Winfrey recalled the time she was hired as a television news anchor in Baltimore alongside an older male colleague who did not want her there. A few months after landing the job, her boss informed her she was no longer needed and demoted her to a local talk show.
Although it felt like a blow to her career at the time, Winfrey used it as a learning opportunity. “I believe that failure is an opportunity to move yourself in a different direction,” she said. “It gets better because you have learned the lessons from the first time.”
Steven Spielberg: Imagination and innovation will build a better future
Also on Some Good News, a new graduate asked director Steven Spielberg how to follow their dreams when the world is not supportive.
Spielberg responded by explaining the importance of dreams: They test your determination and allow you to overcome obstacles, he said.
Although we are living in a time of huge loss, it is also a chance to dream big and imagine a better future. “When you finally hit on something that really means something to you, that is something that stays with you for the rest of your life,” said Spielberg.
These difficult times are also teaching us that anything is possible and “it will be imagination and innovation that gets us all to the other side.”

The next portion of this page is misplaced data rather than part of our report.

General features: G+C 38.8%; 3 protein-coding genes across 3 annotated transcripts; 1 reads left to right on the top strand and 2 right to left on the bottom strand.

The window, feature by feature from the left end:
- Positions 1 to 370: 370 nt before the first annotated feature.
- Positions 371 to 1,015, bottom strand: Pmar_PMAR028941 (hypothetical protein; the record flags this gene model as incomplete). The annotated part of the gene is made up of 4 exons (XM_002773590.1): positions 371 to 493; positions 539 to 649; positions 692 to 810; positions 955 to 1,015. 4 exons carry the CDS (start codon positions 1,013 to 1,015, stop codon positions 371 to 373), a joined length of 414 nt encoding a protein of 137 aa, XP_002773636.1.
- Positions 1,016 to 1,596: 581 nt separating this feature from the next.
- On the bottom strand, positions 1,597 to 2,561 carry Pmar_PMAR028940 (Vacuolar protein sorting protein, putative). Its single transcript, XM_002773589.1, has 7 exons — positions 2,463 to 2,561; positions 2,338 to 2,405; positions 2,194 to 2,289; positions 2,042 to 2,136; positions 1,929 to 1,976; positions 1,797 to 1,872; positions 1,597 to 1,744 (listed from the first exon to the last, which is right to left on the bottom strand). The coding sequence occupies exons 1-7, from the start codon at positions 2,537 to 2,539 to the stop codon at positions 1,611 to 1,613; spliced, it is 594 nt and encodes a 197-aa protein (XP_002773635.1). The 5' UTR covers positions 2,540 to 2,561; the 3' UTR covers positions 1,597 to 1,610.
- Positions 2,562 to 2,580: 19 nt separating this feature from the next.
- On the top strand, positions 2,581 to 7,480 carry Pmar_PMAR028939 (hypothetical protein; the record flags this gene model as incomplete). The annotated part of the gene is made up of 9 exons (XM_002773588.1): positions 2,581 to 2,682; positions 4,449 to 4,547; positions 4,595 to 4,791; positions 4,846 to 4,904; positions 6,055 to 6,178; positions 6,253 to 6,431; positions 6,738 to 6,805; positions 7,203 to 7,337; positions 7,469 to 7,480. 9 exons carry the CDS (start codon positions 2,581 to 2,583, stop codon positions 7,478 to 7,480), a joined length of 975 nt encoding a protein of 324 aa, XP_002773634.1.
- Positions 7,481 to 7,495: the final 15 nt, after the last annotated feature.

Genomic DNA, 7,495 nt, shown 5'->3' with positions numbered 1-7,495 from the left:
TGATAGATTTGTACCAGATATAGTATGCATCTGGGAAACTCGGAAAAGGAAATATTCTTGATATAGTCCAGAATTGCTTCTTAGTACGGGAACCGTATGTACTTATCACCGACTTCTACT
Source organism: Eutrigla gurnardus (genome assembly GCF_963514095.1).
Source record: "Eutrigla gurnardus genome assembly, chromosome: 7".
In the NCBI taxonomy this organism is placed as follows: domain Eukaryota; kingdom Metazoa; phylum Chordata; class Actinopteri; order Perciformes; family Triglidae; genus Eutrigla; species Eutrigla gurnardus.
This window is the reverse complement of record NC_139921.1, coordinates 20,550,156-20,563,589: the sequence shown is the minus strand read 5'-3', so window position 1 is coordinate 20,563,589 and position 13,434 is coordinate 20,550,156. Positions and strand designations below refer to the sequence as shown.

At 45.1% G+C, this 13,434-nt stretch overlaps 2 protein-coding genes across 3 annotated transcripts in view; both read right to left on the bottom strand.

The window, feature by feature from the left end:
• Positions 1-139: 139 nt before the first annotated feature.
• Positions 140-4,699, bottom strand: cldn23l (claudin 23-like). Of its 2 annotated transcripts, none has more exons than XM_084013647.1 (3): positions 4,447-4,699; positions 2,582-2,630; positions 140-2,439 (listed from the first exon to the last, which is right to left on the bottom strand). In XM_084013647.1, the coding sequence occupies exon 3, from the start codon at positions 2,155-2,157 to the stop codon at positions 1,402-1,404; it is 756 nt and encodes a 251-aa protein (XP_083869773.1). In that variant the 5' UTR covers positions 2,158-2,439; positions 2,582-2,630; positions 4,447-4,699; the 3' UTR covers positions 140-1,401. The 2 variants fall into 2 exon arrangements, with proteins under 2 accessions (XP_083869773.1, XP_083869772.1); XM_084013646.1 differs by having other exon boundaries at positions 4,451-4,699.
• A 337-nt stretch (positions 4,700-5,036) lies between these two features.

Bill and Melinda Gates: Use your voice and vote to advance change
In the Wall Street Journal’s “To the Class of 2020” series, Bill and Melinda Gates shared ways graduates can help make the world a better place.
“You can always use your voice and your vote to advance change,” wrote the couple. You can insist on policies that create a healthier and better future for everyone.
Despite new worries that have risen for students and graduates, such as their families’ health and future job prospects, Bill and Melinda assure them they have a role in improving the world. “You are inheriting a world that has already proven that progress is possible,” they wrote.
Cardi B: Choose classes that will benefit you
On May 15, Facebook hosted a virtual graduation to congratulate the class of 2020. Celebrities including Selena Gomez, Oprah Winfrey and Cardi B shared advice.